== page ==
Reining in Facebook
Legislators are pushing for better online privacy regulations as actions by Facebook and others raise concerns.
Online privacy advocates are getting some high-profile support.
This weekend, Senator Chuck Schumer asked the Federal Trade Commission to create guidelines for how user information is shared by online social networks. A bill with similar privacy-protecting goals was introduced in the House on Thursday.
The moves follow an ambitious attempt by Facebook to extend its reach over the Web, which has raised a new round of privacy concerns. But Facebook isn't alone. Blippy, a startup which allows users to share their purchasing histories online, apologized today for inadvertently making available users' credit card numbers and, last month, Google received flak from an FTC commissioner over how it handled privacy when unveiling its Buzz social network.
Schumer's recommendations to the FTC include encouraging social networks to let users opt in to privacy changes rather than forcing them to opt out. Facebook chose the latter route for its recent changes, forcing users to navigate a complicated process to undo them. (Here's a guide to doing so and a Facebook privacy primer.) Spammers and scammers could also solicit unsuspecting users by using data made available by the social network, Schumer said: "There are lots of things that you may have never wanted to go beyond your family and friends but do."
A bill introduced on Thursday by Michigan Rep. Thaddeus McCotter would give citizens better control over that information by forcing sites to remove publicly available information at a user's request. Despite the noble goal, the roughly 300-word document that features a typo in its first line "suffers from some vague language that seemingly opens the door for abuse," wrote Ars Technica's Jacqui Cheng. The Cato Institute's Jim Harper imagines one way the bill could be misused: rabble-rousing users who post false information under various guises in order to overwhelm webmasters with subsequent take-down requests. Nothing good can be said of the bill, writes Thomas O'Toole at TechLaw, "except for the fact that there is little chance it will be enacted into law."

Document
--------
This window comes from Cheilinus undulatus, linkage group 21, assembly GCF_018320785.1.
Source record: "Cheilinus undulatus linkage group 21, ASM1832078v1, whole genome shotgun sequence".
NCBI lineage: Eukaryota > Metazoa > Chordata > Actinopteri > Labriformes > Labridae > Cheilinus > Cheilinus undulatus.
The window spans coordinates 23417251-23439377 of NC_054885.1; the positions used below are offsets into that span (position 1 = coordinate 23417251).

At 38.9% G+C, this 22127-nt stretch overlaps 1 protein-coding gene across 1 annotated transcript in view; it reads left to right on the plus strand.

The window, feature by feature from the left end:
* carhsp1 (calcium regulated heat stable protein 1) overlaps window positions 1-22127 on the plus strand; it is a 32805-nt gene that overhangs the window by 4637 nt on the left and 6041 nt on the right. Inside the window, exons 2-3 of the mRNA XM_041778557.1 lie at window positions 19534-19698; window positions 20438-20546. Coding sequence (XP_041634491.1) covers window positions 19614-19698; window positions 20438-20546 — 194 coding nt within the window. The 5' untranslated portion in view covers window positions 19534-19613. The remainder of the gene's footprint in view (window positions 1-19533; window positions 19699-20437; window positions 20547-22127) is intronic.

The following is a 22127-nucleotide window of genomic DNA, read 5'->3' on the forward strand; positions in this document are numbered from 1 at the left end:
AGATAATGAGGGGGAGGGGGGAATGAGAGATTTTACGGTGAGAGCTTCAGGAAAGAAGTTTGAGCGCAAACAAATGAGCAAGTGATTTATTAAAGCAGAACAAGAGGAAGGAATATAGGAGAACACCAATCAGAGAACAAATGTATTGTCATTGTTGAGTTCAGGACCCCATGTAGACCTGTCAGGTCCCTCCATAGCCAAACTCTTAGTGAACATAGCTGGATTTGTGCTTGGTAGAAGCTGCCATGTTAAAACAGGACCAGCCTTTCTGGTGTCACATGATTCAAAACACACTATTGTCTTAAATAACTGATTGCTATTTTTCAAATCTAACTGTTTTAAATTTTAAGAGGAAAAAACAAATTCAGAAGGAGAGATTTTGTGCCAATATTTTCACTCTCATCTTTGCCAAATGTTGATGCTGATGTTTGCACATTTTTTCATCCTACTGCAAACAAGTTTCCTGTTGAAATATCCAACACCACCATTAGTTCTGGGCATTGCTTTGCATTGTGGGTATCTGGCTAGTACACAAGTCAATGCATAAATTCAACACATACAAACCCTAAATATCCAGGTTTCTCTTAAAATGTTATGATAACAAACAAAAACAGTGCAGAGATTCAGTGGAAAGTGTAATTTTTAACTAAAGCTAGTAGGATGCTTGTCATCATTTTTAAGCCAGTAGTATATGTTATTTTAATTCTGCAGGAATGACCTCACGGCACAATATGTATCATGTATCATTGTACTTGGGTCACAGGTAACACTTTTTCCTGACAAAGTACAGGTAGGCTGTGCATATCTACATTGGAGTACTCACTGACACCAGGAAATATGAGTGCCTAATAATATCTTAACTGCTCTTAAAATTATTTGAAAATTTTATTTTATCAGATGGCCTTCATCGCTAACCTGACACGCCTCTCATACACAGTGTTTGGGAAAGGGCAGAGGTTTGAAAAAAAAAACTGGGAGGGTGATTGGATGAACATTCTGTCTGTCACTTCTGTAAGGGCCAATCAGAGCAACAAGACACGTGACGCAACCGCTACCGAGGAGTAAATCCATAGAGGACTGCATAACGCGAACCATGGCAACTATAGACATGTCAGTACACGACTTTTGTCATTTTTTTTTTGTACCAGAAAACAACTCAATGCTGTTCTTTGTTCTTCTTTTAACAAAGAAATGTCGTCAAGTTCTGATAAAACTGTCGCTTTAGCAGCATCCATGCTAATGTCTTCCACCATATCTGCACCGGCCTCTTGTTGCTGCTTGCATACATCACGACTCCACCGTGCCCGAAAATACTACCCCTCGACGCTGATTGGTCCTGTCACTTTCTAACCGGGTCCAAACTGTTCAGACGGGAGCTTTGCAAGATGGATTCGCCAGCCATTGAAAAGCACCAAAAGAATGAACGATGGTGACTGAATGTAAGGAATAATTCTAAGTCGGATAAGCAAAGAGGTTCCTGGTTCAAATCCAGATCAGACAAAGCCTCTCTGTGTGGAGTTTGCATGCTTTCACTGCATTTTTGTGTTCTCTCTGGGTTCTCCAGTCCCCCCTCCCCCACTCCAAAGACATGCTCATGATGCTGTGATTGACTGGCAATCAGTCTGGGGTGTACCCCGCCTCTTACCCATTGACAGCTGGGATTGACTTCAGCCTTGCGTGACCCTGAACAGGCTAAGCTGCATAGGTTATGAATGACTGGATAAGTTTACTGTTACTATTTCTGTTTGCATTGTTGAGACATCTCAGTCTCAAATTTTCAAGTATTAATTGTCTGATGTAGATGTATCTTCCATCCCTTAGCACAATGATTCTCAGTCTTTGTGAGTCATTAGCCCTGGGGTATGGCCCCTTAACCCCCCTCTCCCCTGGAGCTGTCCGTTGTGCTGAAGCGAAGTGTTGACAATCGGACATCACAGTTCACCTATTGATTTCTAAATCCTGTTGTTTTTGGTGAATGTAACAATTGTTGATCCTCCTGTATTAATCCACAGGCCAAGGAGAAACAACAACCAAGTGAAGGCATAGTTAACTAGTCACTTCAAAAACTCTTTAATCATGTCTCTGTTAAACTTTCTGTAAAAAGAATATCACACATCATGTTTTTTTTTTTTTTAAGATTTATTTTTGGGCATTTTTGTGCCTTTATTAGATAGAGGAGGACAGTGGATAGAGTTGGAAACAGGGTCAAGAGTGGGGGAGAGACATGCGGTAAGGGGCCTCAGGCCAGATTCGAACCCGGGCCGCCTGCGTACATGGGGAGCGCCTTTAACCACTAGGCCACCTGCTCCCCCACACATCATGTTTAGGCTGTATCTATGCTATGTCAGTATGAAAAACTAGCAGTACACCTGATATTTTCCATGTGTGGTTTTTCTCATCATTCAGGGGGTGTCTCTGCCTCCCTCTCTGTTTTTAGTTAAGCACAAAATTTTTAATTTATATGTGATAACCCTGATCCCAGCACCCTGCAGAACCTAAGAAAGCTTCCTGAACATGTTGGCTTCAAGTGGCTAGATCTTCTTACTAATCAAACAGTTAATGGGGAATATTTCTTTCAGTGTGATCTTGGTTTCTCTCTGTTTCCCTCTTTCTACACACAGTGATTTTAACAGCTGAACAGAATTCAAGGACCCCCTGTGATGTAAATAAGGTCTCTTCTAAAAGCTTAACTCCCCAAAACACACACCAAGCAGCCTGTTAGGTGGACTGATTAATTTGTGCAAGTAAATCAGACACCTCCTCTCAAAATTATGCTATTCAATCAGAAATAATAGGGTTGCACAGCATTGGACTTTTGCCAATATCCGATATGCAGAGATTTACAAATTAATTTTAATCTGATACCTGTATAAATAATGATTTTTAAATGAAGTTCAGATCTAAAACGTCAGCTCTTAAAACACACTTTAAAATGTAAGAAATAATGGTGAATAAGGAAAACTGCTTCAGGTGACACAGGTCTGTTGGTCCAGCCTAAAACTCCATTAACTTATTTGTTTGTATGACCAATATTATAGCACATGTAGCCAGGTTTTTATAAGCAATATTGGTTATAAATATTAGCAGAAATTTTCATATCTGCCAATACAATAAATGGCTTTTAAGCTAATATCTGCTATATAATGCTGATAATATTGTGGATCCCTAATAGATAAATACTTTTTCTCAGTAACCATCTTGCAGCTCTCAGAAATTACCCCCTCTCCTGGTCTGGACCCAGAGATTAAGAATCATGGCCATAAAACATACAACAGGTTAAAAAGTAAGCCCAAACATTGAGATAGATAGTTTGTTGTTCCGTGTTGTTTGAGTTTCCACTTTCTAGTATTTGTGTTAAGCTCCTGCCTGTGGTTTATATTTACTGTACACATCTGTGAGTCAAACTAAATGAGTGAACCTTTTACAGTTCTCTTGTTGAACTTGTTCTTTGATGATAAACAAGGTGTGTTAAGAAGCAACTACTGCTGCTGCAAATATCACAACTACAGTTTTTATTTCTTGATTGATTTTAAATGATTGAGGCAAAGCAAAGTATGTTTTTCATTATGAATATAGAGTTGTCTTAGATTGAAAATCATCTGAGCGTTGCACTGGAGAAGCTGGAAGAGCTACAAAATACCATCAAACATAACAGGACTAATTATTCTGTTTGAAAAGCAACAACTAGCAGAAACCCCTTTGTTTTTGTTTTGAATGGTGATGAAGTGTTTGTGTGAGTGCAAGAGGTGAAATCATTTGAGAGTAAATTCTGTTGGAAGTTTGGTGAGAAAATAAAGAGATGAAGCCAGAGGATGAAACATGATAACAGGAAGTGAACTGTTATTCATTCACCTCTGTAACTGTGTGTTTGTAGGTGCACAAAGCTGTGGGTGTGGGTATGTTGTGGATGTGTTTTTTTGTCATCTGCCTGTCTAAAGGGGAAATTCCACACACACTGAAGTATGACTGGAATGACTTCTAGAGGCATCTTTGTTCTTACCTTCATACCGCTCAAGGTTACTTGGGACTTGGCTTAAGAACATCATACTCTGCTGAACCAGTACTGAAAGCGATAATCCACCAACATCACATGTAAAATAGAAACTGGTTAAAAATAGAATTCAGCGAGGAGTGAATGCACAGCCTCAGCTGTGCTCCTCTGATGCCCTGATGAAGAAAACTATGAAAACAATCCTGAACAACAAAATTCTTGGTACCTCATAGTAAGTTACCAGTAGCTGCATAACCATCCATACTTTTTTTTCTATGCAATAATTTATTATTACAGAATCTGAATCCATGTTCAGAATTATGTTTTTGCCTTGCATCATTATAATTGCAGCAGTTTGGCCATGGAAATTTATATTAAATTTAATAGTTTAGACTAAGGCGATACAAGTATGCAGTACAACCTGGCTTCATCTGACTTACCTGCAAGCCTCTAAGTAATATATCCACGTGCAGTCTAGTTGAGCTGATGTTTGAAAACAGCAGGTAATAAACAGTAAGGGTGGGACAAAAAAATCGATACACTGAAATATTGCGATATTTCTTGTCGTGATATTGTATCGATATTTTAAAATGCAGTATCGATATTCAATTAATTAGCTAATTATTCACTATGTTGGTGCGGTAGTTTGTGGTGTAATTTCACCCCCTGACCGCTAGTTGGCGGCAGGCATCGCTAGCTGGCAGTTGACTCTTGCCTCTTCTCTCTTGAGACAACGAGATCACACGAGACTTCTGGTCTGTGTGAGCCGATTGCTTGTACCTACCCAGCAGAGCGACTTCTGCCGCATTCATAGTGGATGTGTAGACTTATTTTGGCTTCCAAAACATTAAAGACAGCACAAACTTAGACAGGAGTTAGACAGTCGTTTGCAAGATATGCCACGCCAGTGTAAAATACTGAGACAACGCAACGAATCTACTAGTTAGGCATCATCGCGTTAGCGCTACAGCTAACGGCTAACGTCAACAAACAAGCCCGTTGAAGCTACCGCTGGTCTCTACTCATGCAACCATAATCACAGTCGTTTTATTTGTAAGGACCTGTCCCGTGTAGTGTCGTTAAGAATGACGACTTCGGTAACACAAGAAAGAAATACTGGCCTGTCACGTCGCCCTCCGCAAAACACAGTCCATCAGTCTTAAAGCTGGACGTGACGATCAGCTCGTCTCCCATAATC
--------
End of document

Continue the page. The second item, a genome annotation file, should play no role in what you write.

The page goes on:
For its part, Facebook has stepped up its lobbying efforts with privacy topping the agenda, according to VentureBeat's Kim-Mai Cutler, who spoke with a company spokesman. As privacy concerns escalate, the company is positioning itself well, Cutler writes:
Even though the company says its role in D.C. is about awareness for now, developing these relationships will help Facebook get ahead of and influence legislation that may curb its ad targeting abilities.